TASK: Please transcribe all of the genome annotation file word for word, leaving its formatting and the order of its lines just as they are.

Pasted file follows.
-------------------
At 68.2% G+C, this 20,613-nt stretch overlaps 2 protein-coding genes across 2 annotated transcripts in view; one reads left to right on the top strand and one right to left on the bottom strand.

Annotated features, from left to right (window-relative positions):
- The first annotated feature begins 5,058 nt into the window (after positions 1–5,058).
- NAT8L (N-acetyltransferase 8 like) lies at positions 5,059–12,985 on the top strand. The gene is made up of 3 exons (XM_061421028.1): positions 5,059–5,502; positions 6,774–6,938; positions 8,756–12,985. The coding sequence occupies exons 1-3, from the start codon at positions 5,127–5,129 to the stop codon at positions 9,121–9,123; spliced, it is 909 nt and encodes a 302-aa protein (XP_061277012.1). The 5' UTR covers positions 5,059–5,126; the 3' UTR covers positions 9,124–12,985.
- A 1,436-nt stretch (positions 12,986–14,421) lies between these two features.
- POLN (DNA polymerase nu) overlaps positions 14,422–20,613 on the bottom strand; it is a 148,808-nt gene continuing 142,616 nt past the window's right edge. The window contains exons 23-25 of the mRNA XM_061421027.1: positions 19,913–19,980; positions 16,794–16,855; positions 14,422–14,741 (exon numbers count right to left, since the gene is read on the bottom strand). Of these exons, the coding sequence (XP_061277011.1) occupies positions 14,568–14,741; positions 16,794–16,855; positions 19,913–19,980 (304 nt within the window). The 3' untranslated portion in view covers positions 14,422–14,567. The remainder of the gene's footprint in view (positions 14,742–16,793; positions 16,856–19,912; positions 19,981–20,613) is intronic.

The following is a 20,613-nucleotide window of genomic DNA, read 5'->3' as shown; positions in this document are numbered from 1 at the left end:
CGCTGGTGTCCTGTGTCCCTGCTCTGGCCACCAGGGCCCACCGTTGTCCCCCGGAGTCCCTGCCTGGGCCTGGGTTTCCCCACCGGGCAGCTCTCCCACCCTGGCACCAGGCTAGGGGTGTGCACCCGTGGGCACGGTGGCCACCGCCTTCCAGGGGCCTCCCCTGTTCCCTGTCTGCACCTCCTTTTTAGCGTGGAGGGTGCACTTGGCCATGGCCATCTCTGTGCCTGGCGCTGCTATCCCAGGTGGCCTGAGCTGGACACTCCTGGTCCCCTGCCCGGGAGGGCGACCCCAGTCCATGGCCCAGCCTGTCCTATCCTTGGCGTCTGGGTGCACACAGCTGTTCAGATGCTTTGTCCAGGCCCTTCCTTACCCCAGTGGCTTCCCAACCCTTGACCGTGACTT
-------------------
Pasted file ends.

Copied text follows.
At 68.2% G+C, this 20,613-nt stretch overlaps 2 protein-coding genes across 2 annotated transcripts in view; one reads left to right on the top strand and one right to left on the bottom strand.

Annotated features, from left to right (window-relative positions):
- The first annotated feature begins 5,058 nt into the window (after positions 1–5,058).
- NAT8L (N-acetyltransferase 8 like) lies at positions 5,059–12,985 on the top strand. The gene is made up of 3 exons (XM_061421028.1): positions 5,059–5,502; positions 6,774–6,938; positions 8,756–12,985. The coding sequence occupies exons 1-3, from the start codon at positions 5,127–5,129 to the stop codon at positions 9,121–9,123; spliced, it is 909 nt and encodes a 302-aa protein (XP_061277012.1). The 5' UTR covers positions 5,059–5,126; the 3' UTR covers positions 9,124–12,985.
- A 1,436-nt stretch (positions 12,986–14,421) lies between these two features.
- POLN (DNA polymerase nu) overlaps positions 14,422–20,613 on the bottom strand; it is a 148,808-nt gene continuing 142,616 nt past the window's right edge. The window contains exons 23-25 of the mRNA XM_061421027.1: positions 19,913–19,980; positions 16,794–16,855; positions 14,422–14,741 (exon numbers count right to left, since the gene is read on the bottom strand). Of these exons, the coding sequence (XP_061277011.1) occupies positions 14,568–14,741; positions 16,794–16,855; positions 19,913–19,980 (304 nt within the window). The 3' untranslated portion in view covers positions 14,422–14,567. The remainder of the gene's footprint in view (positions 14,742–16,793; positions 16,856–19,912; positions 19,981–20,613) is intronic.

The following is a 20,613-nucleotide window of genomic DNA, read 5'->3' as shown; positions in this document are numbered from 1 at the left end:
CGCTGGTGTCCTGTGTCCCTGCTCTGGCCACCAGGGCCCACCGTTGTCCCCCGGAGTCCCTGCCTGGGCCTGGGTTTCCCCACCGGGCAGCTCTCCCACCCTGGCACCAGGCTAGGGGTGTGCACCCGTGGGCACGGTGGCCACCGCCTTCCAGGGGCCTCCCCTGTTCCCTGTCTGCACCTCCTTTTTAGCGTGGAGGGTGCACTTGGCCATGGCCATCTCTGTGCCTGGCGCTGCTATCCCAGGTGGCCTGAGCTGGACACTCCTGGTCCCCTGCCCGGGAGGGCGACCCCAGTCCATGGCCCAGCCTGTCCTATCCTTGGCGTCTGGGTGCACACAGCTGTTCAGATGCTTTGTCCAGGCCCTTCCTTACCCCAGTGGCTTCCCAACCCTTGACCGTGACTT